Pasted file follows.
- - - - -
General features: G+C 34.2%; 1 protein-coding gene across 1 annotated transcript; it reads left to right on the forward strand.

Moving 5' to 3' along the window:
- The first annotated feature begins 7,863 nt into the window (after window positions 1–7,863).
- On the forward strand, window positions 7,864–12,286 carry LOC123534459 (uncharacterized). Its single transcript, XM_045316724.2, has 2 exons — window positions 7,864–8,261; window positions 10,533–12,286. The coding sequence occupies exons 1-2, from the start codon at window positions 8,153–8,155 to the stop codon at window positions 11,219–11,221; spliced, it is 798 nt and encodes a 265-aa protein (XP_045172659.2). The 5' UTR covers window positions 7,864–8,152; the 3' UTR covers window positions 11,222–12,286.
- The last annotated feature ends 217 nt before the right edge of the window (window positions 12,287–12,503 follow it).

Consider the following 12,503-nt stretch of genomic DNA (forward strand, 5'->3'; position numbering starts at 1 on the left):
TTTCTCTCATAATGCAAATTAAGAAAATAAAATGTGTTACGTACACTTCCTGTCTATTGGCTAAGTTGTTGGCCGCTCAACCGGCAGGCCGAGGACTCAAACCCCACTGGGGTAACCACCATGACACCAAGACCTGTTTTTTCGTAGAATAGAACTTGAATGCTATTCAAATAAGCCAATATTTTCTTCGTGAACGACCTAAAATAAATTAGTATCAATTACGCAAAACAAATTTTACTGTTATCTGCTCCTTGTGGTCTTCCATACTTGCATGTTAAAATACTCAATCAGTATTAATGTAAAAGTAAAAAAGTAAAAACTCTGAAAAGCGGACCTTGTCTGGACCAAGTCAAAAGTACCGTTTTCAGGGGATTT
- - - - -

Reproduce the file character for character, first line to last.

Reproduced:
General features: G+C 34.2%; 1 protein-coding gene across 1 annotated transcript; it reads left to right on the forward strand.

Moving 5' to 3' along the window:
- The first annotated feature begins 7,863 nt into the window (after window positions 1–7,863).
- On the forward strand, window positions 7,864–12,286 carry LOC123534459 (uncharacterized). Its single transcript, XM_045316724.2, has 2 exons — window positions 7,864–8,261; window positions 10,533–12,286. The coding sequence occupies exons 1-2, from the start codon at window positions 8,153–8,155 to the stop codon at window positions 11,219–11,221; spliced, it is 798 nt and encodes a 265-aa protein (XP_045172659.2). The 5' UTR covers window positions 7,864–8,152; the 3' UTR covers window positions 11,222–12,286.
- The last annotated feature ends 217 nt before the right edge of the window (window positions 12,287–12,503 follow it).

Consider the following 12,503-nt stretch of genomic DNA (forward strand, 5'->3'; position numbering starts at 1 on the left):
TTTCTCTCATAATGCAAATTAAGAAAATAAAATGTGTTACGTACACTTCCTGTCTATTGGCTAAGTTGTTGGCCGCTCAACCGGCAGGCCGAGGACTCAAACCCCACTGGGGTAACCACCATGACACCAAGACCTGTTTTTTCGTAGAATAGAACTTGAATGCTATTCAAATAAGCCAATATTTTCTTCGTGAACGACCTAAAATAAATTAGTATCAATTACGCAAAACAAATTTTACTGTTATCTGCTCCTTGTGGTCTTCCATACTTGCATGTTAAAATACTCAATCAGTATTAATGTAAAAGTAAAAAAGTAAAAACTCTGAAAAGCGGACCTTGTCTGGACCAAGTCAAAAGTACCGTTTTCAGGGGATTT